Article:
Technically, all course prerequisites need to be completed prior to applying in order to be competitive. Depending upon the completeness and competitiveness of your entire application, the Admissions Committee will consider an applicant who is completing one and only one course prerequisite during the fall semester. If you are completing one final course during the fall, be sure it is listed under “Courses in Progress” on the CASPA application. It is your responsibility to send an official transcript directly to the PA Program as soon as the final grade is available so we can include it in the review of your application.
Be sure to list all “in progress” and “planned” courses on the CASPA application. As soon as final grades are available, it is your responsibility to notify the program and promptly send an official transcript directly to the program office so we can update your file. We do not have early decision or rolling admissions, so there is no advantage to submitting your application early. If you are still taking courses in the spring and summer semesters, you might consider waiting to submit your CASPA application so that the grades appear on your application. Otherwise, it is your responsibility to send official transcripts directly to the program once the final grades are available. All applications will be considered as long as they are complete and are submitted prior to the August 1 deadline.
We do not have an actual separate supplemental application. Additional required program-specific questions are now completed through CASPA. The only material that needs to be mailed directly the PA Program is:
Please refer to How to Apply for additional information.
If your Anatomy and Physiology coursework is over 10 years old, you will need to re-take it. There are no substitute courses for A&P. The Admissions Committee will accept re-taking A&P courses either online or in-class at either a regionally accredited 2-year or 4-year institution. A one-semester Anatomy and Physiology course is not adequate. Human, vertebrate, or animal A&P are all acceptable.
An Anatomy and Physiology lab is not required. The Admissions Committee does not evaluate the Anatomy and Physiology prerequisite based upon course credits. Rather it is the course content that is important. Anatomy and Physiology must cover the entire body from head to toe, including all body systems.
All biology and chemistry lecture and lab courses must be the “hard core” science courses that are considered “pre-med” or “science major” courses by the 4-year year regionally accredited school offering them. Biology and chemistry courses intended for non-science majors are not adequate.
Biology and chemistry courses taken at a community college do not fulfill our prerequisites even if they were accepted to fulfill requirements for your bachelor’s degree.
Yes, as long as these courses are considered equivalent courses by the school offering them and they adhere to our guidelines regarding the type and content of the course and where they are taken.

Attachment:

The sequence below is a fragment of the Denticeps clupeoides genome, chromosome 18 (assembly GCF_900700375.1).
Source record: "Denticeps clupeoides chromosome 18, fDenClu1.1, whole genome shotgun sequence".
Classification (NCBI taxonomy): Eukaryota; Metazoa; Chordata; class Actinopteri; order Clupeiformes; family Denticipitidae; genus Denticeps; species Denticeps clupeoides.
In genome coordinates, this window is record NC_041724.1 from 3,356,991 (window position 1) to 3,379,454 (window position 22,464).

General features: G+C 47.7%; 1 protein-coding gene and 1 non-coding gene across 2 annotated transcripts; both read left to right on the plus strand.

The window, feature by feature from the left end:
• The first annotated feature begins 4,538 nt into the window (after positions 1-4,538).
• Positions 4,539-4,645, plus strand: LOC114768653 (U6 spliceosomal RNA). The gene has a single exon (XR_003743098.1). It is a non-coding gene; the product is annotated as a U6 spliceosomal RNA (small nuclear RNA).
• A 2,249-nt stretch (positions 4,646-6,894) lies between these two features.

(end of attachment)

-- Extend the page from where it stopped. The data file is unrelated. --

The Admissions Committee defines hands-on patient care experience as working one-on-one with patients and involving skills that require touching patients yourself. Verbal interaction (counseling, recruiting, consenting, etc.) alone is not adequate. Examples of hands-on skills include, but are not limited to: taking vital signs, doing EKGs, drawing blood, changing bandages and dressings, splinting, casting, removing sutures, bathing and toileting. Counseling patients, consenting and enrolling patients in studies, and dispensing medication are only a few examples of duties that do not require “hands-on” activity and are therefore not considered “hands-on” patient care experience. The job title is not as important as the specific duties performed.
Because of liability concerns, volunteers are usually unable to provide the type of hands-on patient care we require. However, there may be some circumstances in which volunteer situations may provide an opportunity for hands-on patient care, most notably that of a volunteer EMT. Volunteer experience will be considered on a case-by-case basis.
While you may be performing hands-on patient care procedures, caring for a relative will not fulfill the hands-on patient care prerequisite. The Admissions Committee considers full-time paid employment in a medical care setting to be the most appropriate type of experience.
The Admissions Committee will consider fewer hours depending upon the type and intensity of your experience. For example, having 1600 hours of hands-on patient care experience as an EMT doing only patient transfer would not be as competitive as an applicant who has 1200 hours of hands-on patient care experience working as an ER tech. The latter provides a greater opportunity for a variety and intensity of patient care experience.